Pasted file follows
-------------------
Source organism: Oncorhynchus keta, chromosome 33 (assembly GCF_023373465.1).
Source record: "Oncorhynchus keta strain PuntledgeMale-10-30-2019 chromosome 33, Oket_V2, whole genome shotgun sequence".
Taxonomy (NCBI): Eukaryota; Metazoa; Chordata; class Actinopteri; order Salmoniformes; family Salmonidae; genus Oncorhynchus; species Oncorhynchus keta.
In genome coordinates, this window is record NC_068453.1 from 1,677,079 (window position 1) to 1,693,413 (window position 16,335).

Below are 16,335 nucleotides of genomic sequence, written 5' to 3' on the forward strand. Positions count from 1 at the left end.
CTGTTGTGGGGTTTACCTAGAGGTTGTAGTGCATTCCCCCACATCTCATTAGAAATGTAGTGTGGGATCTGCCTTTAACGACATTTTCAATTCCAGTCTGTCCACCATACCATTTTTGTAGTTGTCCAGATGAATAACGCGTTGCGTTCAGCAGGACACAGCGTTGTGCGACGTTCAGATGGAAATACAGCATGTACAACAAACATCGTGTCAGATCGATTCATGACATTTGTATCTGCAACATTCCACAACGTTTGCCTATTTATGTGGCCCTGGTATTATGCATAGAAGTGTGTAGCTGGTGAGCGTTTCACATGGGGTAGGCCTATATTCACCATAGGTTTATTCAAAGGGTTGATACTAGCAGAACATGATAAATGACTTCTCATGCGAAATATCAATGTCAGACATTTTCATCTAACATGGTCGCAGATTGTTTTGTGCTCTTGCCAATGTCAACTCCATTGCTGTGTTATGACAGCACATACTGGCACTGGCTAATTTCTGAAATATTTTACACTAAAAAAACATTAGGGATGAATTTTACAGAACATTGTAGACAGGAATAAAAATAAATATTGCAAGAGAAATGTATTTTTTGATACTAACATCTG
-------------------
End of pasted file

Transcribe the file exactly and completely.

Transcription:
Source organism: Oncorhynchus keta, chromosome 33 (assembly GCF_023373465.1).
Source record: "Oncorhynchus keta strain PuntledgeMale-10-30-2019 chromosome 33, Oket_V2, whole genome shotgun sequence".
Taxonomy (NCBI): Eukaryota; Metazoa; Chordata; class Actinopteri; order Salmoniformes; family Salmonidae; genus Oncorhynchus; species Oncorhynchus keta.
In genome coordinates, this window is record NC_068453.1 from 1,677,079 (window position 1) to 1,693,413 (window position 16,335).

Below are 16,335 nucleotides of genomic sequence, written 5' to 3' on the forward strand. Positions count from 1 at the left end.
CTGTTGTGGGGTTTACCTAGAGGTTGTAGTGCATTCCCCCACATCTCATTAGAAATGTAGTGTGGGATCTGCCTTTAACGACATTTTCAATTCCAGTCTGTCCACCATACCATTTTTGTAGTTGTCCAGATGAATAACGCGTTGCGTTCAGCAGGACACAGCGTTGTGCGACGTTCAGATGGAAATACAGCATGTACAACAAACATCGTGTCAGATCGATTCATGACATTTGTATCTGCAACATTCCACAACGTTTGCCTATTTATGTGGCCCTGGTATTATGCATAGAAGTGTGTAGCTGGTGAGCGTTTCACATGGGGTAGGCCTATATTCACCATAGGTTTATTCAAAGGGTTGATACTAGCAGAACATGATAAATGACTTCTCATGCGAAATATCAATGTCAGACATTTTCATCTAACATGGTCGCAGATTGTTTTGTGCTCTTGCCAATGTCAACTCCATTGCTGTGTTATGACAGCACATACTGGCACTGGCTAATTTCTGAAATATTTTACACTAAAAAAACATTAGGGATGAATTTTACAGAACATTGTAGACAGGAATAAAAATAAATATTGCAAGAGAAATGTATTTTTTGATACTAACATCTG